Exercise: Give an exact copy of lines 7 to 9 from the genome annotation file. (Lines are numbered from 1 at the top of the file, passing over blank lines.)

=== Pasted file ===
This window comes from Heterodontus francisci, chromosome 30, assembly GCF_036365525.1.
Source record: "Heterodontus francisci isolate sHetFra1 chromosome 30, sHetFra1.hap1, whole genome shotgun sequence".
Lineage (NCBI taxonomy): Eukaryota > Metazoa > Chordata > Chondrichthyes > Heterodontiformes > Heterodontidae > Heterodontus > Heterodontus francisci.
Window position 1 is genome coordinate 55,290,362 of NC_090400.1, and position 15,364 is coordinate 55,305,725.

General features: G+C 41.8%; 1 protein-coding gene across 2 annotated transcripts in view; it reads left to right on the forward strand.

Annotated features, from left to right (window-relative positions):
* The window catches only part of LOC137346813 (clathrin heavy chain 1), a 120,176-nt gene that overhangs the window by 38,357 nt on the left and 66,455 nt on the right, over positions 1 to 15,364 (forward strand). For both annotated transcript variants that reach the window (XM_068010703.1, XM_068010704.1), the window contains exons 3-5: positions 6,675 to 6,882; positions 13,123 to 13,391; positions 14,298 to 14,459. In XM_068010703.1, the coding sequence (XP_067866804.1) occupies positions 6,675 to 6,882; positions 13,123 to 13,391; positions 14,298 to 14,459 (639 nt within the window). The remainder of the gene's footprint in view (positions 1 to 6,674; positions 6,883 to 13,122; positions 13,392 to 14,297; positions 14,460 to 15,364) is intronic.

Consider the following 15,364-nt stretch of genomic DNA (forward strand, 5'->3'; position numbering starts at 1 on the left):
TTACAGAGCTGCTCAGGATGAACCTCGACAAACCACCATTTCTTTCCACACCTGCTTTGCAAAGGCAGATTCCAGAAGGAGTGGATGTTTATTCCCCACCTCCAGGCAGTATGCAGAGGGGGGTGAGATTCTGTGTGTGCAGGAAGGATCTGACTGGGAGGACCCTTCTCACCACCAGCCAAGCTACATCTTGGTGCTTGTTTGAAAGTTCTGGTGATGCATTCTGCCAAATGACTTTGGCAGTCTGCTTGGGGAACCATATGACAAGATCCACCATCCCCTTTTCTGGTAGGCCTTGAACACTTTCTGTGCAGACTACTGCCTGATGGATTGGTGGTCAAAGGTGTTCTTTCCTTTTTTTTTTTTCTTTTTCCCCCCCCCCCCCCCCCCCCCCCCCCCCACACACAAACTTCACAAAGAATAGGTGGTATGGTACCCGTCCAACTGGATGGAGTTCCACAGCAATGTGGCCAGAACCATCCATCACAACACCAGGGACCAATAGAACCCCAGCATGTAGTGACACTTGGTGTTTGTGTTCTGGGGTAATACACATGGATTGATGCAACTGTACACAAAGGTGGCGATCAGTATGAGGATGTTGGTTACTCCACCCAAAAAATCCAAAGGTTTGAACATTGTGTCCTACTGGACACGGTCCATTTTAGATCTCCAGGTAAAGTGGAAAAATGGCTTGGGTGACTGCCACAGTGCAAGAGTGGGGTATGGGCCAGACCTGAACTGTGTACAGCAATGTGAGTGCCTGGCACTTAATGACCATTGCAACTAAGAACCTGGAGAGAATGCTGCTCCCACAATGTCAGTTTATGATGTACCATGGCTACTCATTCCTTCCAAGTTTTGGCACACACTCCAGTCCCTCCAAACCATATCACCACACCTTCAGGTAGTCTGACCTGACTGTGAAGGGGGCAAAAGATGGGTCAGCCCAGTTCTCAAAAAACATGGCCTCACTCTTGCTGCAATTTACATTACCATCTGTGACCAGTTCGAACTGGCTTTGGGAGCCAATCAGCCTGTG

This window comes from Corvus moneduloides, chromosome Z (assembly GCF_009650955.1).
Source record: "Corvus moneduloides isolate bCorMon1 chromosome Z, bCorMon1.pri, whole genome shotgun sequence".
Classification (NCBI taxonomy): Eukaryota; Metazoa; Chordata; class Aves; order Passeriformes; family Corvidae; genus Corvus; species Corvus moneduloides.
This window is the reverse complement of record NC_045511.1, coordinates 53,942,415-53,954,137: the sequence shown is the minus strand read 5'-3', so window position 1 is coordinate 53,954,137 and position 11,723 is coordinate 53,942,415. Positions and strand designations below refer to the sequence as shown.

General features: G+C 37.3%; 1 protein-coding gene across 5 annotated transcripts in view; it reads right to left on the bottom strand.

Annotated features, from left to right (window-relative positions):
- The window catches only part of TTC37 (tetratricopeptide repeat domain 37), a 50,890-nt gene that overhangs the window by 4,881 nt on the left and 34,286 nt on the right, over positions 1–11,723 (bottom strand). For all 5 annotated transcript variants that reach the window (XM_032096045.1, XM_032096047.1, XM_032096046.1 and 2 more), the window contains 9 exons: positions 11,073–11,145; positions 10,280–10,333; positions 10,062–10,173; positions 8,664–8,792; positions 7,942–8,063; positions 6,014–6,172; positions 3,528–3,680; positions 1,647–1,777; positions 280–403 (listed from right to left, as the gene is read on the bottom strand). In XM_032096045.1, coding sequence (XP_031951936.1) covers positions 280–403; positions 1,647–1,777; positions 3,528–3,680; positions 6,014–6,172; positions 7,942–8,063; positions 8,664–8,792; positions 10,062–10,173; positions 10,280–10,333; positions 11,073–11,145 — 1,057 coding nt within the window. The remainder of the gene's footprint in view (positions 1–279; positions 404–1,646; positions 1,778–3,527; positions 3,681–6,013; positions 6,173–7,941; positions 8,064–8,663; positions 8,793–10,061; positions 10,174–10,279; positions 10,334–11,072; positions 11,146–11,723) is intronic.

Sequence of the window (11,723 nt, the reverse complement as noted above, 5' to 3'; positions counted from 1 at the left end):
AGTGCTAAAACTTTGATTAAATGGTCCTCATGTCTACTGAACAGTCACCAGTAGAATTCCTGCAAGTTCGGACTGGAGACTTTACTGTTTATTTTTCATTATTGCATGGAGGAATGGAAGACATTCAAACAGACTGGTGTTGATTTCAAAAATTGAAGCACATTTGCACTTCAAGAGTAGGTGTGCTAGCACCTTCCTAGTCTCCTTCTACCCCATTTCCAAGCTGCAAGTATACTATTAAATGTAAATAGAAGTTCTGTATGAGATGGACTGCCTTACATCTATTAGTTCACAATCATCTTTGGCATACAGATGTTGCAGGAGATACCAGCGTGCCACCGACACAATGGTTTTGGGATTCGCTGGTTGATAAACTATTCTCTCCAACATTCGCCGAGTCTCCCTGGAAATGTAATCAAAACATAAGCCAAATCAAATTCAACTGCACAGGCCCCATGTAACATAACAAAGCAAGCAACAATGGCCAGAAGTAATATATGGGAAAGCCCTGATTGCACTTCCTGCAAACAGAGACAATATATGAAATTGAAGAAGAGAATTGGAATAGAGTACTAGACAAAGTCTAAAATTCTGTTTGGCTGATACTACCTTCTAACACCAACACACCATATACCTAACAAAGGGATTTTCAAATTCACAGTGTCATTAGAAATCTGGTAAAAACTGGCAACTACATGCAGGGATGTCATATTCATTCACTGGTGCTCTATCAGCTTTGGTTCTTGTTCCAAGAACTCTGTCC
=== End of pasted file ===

* The window catches only part of LOC137346813 (clathrin heavy chain 1), a 120,176-nt gene that overhangs the window by 38,357 nt on the left and 66,455 nt on the right, over positions 1 to 15,364 (forward strand). For both annotated transcript variants that reach the window (XM_068010703.1, XM_068010704.1), the window contains exons 3-5: positions 6,675 to 6,882; positions 13,123 to 13,391; positions 14,298 to 14,459. In XM_068010703.1, the coding sequence (XP_067866804.1) occupies positions 6,675 to 6,882; positions 13,123 to 13,391; positions 14,298 to 14,459 (639 nt within the window). The remainder of the gene's footprint in view (positions 1 to 6,674; positions 6,883 to 13,122; positions 13,392 to 14,297; positions 14,460 to 15,364) is intronic.

Consider the following 15,364-nt stretch of genomic DNA (forward strand, 5'->3'; position numbering starts at 1 on the left):
TTACAGAGCTGCTCAGGATGAACCTCGACAAACCACCATTTCTTTCCACACCTGCTTTGCAAAGGCAGATTCCAGAAGGAGTGGATGTTTATTCCCCACCTCCAGGCAGTATGCAGAGGGGGGTGAGATTCTGTGTGTGCAGGAAGGATCTGACTGGGAGGACCCTTCTCACCACCAGCCAAGCTACATCTTGGTGCTTGTTTGAAAGTTCTGGTGATGCATTCTGCCAAATGACTTTGGCAGTCTGCTTGGGGAACCATATGACAAGATCCACCATCCCCTTTTCTGGTAGGCCTTGAACACTTTCTGTGCAGACTACTGCCTGATGGATTGGTGGTCAAAGGTGTTCTTTCCTTTTTTTTTTTTCTTTTTCCCCCCCCCCCCCCCCCCCCCCCCCCCCACACACAAACTTCACAAAGAATAGGTGGTATGGTACCCGTCCAACTGGATGGAGTTCCACAGCAATGTGGCCAGAACCATCCATCACAACACCAGGGACCAATAGAACCCCAGCATGTAGTGACACTTGGTGTTTGTGTTCTGGGGTAATACACATGGATTGATGCAACTGTACACAAAGGTGGCGATCAGTATGAGGATGTTGGTTACTCCACCCAAAAAATCCAAAGGTTTGAACATTGTGTCCTACTGGACACGGTCCATTTTAGATCTCCAGGTAAAGTGGAAAAATGGCTTGGGTGACTGCCACAGTGCAAGAGTGGGGTATGGGCCAGACCTGAACTGTGTACAGCAATGTGAGTGCCTGGCACTTAATGACCATTGCAACTAAGAACCTGGAGAGAATGCTGCTCCCACAATGTCAGTTTATGATGTACCATGGCTACTCATTCCTTCCAAGTTTTGGCACACACTCCAGTCCCTCCAAACCATATCACCACACCTTCAGGTAGTCTGACCTGACTGTGAAGGGGGCAAAAGATGGGTCAGCCCAGTTCTCAAAAAACATGGCCTCACTCTTGCTGCAATTTACATTACCATCTGTGACCAGTTCGAACTGGCTTTGGGAGCCAATCAGCCTGTG